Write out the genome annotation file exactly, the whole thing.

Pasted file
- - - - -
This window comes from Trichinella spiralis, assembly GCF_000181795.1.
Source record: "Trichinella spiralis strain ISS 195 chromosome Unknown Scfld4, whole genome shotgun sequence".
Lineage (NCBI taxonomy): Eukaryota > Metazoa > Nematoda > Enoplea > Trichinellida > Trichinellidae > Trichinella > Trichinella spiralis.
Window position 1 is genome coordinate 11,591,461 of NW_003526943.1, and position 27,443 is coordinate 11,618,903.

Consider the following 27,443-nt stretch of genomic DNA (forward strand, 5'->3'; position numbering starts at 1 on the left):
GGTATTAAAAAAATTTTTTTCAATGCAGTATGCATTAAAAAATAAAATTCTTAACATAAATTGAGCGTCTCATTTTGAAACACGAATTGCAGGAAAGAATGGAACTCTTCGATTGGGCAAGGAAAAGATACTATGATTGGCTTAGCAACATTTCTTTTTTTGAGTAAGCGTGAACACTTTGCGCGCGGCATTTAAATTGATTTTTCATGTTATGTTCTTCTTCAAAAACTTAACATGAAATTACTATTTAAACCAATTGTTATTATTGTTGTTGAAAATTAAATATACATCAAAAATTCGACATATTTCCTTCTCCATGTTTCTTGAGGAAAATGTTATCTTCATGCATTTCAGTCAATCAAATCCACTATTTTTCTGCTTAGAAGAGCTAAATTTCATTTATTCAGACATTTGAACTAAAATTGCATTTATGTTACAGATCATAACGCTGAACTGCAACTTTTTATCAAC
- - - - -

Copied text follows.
This window comes from Trichinella spiralis, assembly GCF_000181795.1.
Source record: "Trichinella spiralis strain ISS 195 chromosome Unknown Scfld4, whole genome shotgun sequence".
Lineage (NCBI taxonomy): Eukaryota > Metazoa > Nematoda > Enoplea > Trichinellida > Trichinellidae > Trichinella > Trichinella spiralis.
Window position 1 is genome coordinate 11,591,461 of NW_003526943.1, and position 27,443 is coordinate 11,618,903.

Consider the following 27,443-nt stretch of genomic DNA (forward strand, 5'->3'; position numbering starts at 1 on the left):
GGTATTAAAAAAATTTTTTTCAATGCAGTATGCATTAAAAAATAAAATTCTTAACATAAATTGAGCGTCTCATTTTGAAACACGAATTGCAGGAAAGAATGGAACTCTTCGATTGGGCAAGGAAAAGATACTATGATTGGCTTAGCAACATTTCTTTTTTTGAGTAAGCGTGAACACTTTGCGCGCGGCATTTAAATTGATTTTTCATGTTATGTTCTTCTTCAAAAACTTAACATGAAATTACTATTTAAACCAATTGTTATTATTGTTGTTGAAAATTAAATATACATCAAAAATTCGACATATTTCCTTCTCCATGTTTCTTGAGGAAAATGTTATCTTCATGCATTTCAGTCAATCAAATCCACTATTTTTCTGCTTAGAAGAGCTAAATTTCATTTATTCAGACATTTGAACTAAAATTGCATTTATGTTACAGATCATAACGCTGAACTGCAACTTTTTATCAAC